The lawsuit alleges that the doctors transplanted human eggs without consent, gave patients a fertility drug not approved by the government and took hundreds of thousands of dollars that should have been reported to the university.
But the university has yet to detail what became of the whistle-blowers' complaints that they were punished for coming forward. In the September letter, an attorney for the three women said they were "subjected to a common scheme of retaliation."
Daniel John Yakoubian, the San Diego attorney who wrote the letter, said the university's willingness to settle with the women increased the more officials investigated the retaliation complaints. The women were paid $495,000, $325,000 and $98,000.
"The extent to which they take your claims seriously is reflected in the amount of money they paid," Yakoubian said. "The settlements were based on how much they were retaliated against."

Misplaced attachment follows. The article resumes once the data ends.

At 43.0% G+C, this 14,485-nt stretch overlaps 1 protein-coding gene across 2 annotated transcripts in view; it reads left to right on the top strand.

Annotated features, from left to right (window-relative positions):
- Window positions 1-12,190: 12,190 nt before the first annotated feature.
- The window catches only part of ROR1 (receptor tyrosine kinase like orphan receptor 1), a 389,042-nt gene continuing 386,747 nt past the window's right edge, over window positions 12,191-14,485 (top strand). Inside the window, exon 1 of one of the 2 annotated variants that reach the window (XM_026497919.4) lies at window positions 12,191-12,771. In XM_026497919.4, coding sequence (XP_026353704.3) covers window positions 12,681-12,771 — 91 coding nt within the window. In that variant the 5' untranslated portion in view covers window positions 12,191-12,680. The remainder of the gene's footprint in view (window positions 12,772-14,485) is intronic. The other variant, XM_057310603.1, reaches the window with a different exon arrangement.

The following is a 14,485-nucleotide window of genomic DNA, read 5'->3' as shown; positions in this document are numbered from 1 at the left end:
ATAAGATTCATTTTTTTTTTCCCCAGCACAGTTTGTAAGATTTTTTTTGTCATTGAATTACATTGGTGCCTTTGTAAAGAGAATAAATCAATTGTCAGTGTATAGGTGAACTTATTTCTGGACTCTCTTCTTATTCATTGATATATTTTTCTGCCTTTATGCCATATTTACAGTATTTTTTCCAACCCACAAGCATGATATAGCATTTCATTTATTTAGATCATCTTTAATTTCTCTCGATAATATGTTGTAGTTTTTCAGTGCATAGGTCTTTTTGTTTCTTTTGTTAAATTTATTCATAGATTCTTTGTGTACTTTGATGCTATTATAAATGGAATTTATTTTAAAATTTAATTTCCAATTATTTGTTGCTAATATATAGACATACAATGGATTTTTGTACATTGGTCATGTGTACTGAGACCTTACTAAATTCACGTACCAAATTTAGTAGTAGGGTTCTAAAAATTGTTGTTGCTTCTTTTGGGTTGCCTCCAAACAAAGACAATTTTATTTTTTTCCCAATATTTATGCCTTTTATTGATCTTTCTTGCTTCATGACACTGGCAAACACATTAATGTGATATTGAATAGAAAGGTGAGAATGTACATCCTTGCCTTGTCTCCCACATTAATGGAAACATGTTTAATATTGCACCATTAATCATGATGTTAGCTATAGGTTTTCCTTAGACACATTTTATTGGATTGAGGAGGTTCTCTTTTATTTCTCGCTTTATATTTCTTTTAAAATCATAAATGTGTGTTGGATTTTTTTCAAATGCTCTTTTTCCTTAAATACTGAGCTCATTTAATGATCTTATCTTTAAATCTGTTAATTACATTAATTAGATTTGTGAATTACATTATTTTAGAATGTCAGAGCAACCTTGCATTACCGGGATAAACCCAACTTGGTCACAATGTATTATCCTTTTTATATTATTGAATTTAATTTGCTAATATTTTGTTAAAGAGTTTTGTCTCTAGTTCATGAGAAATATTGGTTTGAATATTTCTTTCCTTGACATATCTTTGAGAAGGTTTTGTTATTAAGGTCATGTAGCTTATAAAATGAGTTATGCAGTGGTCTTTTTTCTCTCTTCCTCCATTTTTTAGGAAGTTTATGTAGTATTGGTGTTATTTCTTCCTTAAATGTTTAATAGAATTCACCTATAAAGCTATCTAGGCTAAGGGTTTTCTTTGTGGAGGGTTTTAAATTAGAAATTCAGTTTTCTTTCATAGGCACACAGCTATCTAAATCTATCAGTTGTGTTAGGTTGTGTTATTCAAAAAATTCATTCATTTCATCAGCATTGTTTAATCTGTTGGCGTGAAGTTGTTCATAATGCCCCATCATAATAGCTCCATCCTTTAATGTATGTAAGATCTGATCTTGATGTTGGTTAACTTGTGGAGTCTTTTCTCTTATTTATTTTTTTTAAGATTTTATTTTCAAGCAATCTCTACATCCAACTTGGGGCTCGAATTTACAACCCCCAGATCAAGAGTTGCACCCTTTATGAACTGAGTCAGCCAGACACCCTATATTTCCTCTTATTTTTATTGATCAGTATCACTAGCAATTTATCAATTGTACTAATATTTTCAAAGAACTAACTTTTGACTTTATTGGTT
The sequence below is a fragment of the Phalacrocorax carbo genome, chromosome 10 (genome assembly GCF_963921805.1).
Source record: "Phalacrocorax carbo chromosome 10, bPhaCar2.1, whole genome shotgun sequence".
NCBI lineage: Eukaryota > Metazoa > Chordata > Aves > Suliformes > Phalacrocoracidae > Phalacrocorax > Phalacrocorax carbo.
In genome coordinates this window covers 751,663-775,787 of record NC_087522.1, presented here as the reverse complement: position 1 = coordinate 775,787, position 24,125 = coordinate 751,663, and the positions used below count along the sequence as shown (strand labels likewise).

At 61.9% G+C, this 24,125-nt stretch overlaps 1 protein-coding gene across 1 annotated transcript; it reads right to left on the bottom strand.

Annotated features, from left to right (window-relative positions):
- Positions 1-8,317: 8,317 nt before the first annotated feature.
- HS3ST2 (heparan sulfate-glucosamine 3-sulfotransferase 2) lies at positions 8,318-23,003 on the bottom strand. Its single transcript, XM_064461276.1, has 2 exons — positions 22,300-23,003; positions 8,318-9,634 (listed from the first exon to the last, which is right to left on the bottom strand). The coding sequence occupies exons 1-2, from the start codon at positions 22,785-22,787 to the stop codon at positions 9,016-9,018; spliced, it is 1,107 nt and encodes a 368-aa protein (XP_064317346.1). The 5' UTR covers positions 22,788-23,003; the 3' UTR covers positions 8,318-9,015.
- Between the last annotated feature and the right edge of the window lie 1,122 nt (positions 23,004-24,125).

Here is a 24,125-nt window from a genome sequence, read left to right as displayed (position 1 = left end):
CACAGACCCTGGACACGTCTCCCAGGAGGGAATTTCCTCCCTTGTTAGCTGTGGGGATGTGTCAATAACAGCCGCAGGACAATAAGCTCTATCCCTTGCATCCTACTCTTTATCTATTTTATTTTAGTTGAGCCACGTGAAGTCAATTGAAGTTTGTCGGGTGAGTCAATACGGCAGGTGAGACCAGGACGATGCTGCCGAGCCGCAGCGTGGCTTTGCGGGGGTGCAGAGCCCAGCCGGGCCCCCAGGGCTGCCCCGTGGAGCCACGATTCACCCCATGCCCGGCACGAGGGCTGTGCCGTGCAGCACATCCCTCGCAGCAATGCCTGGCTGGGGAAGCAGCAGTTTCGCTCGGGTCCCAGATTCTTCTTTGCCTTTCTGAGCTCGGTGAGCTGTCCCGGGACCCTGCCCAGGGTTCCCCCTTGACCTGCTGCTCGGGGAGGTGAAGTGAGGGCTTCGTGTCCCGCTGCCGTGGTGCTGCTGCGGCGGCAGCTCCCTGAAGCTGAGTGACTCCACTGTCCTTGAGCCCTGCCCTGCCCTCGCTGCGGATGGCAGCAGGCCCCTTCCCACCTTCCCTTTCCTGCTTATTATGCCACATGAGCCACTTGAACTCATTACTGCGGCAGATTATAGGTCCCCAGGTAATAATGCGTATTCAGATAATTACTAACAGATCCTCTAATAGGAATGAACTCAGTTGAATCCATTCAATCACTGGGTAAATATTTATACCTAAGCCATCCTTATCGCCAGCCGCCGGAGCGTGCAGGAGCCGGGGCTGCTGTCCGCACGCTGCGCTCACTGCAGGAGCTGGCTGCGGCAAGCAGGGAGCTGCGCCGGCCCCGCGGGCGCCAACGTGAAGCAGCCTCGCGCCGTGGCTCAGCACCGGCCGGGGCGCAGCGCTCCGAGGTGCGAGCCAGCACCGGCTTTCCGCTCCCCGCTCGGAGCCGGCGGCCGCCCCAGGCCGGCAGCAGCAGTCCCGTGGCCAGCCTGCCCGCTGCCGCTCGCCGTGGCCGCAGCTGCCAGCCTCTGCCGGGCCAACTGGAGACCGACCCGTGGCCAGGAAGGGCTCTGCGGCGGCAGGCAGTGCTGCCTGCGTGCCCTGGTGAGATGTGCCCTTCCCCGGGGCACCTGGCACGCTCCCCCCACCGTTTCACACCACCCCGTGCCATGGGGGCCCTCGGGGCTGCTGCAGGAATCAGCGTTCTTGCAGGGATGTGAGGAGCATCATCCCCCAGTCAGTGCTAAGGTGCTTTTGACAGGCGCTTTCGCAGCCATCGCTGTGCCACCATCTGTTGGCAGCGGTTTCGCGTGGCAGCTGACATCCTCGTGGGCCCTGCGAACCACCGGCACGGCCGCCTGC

In a written statement, UCI officials said the agreements were "reached to settle any liability the university had for claims of retaliation and to avoid litigation. . . ."
Each of the whistle-blowers faces a substantial financial penalty if she discloses details of the complaints. The university is not bound by the confidentiality agreement because it is subject to disclosure under the California Public Records Act, said John Lundberg, a UC regents attorney.
But terse and at times pointed correspondence between the university and others involved in the investigation documents the extent of the university's unwillingness to disclose the findings of its retaliation inquiry.
Irvine attorney Patrick Moore, who represents Balmaceda, reiterated his demand for the report Monday after learning that the report's author said the document was complete.
The next day Moore received a fax from Robert H. Rotstein, a private attorney hired by the university to handle litigation against the doctors. The two-page letter accused Moore of making a "knowing and unwarranted attempt to interfere with the University's attorney-client and work product privilege."